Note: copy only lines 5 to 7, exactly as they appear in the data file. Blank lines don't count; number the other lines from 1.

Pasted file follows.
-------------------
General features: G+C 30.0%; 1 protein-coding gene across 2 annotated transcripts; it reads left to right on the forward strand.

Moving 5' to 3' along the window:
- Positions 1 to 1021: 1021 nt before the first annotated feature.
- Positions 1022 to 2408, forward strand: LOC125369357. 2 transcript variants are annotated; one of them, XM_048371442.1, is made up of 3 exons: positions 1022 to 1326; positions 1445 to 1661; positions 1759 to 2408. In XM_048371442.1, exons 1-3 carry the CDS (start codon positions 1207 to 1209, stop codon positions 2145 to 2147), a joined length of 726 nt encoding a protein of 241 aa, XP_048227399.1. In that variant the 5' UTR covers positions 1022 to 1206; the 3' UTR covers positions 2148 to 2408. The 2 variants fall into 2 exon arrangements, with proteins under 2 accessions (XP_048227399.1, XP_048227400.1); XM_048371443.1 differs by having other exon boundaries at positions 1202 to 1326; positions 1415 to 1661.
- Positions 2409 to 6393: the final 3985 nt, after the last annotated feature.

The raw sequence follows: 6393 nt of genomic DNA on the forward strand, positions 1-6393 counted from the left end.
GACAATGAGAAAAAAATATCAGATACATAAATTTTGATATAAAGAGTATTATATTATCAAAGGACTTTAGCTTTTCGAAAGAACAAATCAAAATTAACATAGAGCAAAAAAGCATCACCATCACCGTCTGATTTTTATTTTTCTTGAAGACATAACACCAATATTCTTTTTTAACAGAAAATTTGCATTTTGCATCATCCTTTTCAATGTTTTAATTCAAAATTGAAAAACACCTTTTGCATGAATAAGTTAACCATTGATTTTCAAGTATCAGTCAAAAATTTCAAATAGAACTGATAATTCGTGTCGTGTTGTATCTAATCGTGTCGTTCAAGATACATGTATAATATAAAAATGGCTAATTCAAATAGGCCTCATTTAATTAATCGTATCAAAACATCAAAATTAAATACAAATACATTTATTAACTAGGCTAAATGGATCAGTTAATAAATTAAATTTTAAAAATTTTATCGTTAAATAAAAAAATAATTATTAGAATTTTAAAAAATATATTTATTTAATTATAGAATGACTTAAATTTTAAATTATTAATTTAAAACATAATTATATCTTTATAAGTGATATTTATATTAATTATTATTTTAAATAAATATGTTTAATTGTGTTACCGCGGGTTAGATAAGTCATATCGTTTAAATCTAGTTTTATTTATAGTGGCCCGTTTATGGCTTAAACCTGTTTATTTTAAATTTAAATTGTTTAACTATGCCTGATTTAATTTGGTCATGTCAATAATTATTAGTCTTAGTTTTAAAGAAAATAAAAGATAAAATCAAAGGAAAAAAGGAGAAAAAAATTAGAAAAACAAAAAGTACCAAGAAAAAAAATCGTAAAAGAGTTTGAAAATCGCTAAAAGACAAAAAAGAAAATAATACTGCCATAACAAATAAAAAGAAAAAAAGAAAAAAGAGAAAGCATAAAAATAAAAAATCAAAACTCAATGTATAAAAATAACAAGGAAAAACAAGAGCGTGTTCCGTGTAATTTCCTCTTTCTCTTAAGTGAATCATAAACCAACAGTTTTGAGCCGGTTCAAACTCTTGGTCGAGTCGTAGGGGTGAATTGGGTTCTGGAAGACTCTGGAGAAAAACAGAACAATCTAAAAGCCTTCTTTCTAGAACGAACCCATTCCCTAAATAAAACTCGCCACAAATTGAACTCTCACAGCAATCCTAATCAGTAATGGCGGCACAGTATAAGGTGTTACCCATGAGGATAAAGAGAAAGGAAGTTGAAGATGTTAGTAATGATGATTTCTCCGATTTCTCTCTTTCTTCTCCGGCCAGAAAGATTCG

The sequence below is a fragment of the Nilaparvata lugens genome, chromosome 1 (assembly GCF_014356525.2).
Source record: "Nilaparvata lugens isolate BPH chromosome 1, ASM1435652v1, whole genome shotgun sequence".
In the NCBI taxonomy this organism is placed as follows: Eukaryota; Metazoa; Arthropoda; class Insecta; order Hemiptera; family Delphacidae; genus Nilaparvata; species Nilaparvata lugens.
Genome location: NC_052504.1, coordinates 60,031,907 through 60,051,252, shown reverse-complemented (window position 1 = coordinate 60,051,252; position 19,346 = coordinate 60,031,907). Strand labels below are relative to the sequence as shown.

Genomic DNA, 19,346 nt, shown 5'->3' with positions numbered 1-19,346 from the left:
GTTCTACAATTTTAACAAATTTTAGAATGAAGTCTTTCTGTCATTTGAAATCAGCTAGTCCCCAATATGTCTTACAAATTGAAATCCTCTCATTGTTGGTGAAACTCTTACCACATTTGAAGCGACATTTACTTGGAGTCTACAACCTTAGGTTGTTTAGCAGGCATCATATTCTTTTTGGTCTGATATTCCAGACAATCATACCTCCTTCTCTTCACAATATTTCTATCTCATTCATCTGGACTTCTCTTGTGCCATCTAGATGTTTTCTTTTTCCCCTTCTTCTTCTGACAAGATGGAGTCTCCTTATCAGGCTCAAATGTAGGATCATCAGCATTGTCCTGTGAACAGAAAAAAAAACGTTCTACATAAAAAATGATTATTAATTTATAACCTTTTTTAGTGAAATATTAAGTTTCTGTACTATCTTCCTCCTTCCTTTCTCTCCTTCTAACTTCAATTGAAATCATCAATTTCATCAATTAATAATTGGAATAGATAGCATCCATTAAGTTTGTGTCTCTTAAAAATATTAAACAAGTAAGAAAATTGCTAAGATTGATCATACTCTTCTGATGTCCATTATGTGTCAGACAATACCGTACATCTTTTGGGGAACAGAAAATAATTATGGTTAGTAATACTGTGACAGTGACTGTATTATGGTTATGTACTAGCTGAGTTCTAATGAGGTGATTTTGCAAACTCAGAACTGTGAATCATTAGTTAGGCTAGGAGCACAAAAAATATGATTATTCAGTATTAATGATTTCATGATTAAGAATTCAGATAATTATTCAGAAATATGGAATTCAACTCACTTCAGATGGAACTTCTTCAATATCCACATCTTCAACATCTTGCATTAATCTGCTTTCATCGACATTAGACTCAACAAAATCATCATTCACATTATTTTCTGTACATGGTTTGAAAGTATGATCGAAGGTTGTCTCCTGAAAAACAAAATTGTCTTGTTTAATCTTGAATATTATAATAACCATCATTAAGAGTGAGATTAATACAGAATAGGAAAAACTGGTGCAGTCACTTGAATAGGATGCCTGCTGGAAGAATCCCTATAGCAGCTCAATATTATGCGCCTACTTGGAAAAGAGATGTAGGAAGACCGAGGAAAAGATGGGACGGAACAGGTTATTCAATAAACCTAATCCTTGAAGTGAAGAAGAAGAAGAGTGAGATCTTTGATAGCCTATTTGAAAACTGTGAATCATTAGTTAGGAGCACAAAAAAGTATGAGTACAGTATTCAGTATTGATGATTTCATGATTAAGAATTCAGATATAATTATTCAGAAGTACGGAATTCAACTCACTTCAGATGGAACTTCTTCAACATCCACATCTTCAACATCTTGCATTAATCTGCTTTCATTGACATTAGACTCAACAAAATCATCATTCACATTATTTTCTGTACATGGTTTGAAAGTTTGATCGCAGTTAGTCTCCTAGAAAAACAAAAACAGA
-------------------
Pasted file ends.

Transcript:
- Positions 2409 to 6393: the final 3985 nt, after the last annotated feature.

The raw sequence follows: 6393 nt of genomic DNA on the forward strand, positions 1-6393 counted from the left end.
GACAATGAGAAAAAAATATCAGATACATAAATTTTGATATAAAGAGTATTATATTATCAAAGGACTTTAGCTTTTCGAAAGAACAAATCAAAATTAACATAGAGCAAAAAAGCATCACCATCACCGTCTGATTTTTATTTTTCTTGAAGACATAACACCAATATTCTTTTTTAACAGAAAATTTGCATTTTGCATCATCCTTTTCAATGTTTTAATTCAAAATTGAAAAACACCTTTTGCATGAATAAGTTAACCATTGATTTTCAAGTATCAGTCAAAAATTTCAAATAGAACTGATAATTCGTGTCGTGTTGTATCTAATCGTGTCGTTCAAGATACATGTATAATATAAAAATGGCTAATTCAAATAGGCCTCATTTAATTAATCGTATCAAAACATCAAAATTAAATACAAATACATTTATTAACTAGGCTAAATGGATCAGTTAATAAATTAAATTTTAAAAATTTTATCGTTAAATAAAAAAATAATTATTAGAATTTTAAAAAATATATTTATTTAATTATAGAATGACTTAAATTTTAAATTATTAATTTAAAACATAATTATATCTTTATAAGTGATATTTATATTAATTATTATTTTAAATAAATATGTTTAATTGTGTTACCGCGGGTTAGATAAGTCATATCGTTTAAATCTAGTTTTATTTATAGTGGCCCGTTTATGGCTTAAACCTGTTTATTTTAAATTTAAATTGTTTAACTATGCCTGATTTAATTTGGTCATGTCAATAATTATTAGTCTTAGTTTTAAAGAAAATAAAAGATAAAATCAAAGGAAAAAAGGAGAAAAAAATTAGAAAAACAAAAAGTACCAAGAAAAAAAATCGTAAAAGAGTTTGAAAATCGCTAAAAGACAAAAAAGAAAATAATACTGCCATAACAAATAAAAAGAAAAAAAGAAAAAAGAGAAAGCATAAAAATAAAAAATCAAAACTCAATGTATAAAAATAACAAGGAAAAACAAGAGCGTGTTCCGTGTAATTTCCTCTTTCTCTTAAGTGAATCATAAACCAACAGTTTTGAGCCGGTTCAAACTCTTGGTCGAGTCGTAGGGGTGAATTGGGTTCTGGAAGACTCTGGAGAAAAACAGAACAATCTAAAAGCCTTCTTTCTAGAACGAACCCATTCCCTAAATAAAACTCGCCACAAATTGAACTCTCACAGCAATCCTAATCAGTAATGGCGGCACAGTATAAGGTGTTACCCATGAGGATAAAGAGAAAGGAAGTTGAAGATGTTAGTAATGATGATTTCTCCGATTTCTCTCTTTCTTCTCCGGCCAGAAAGATTCG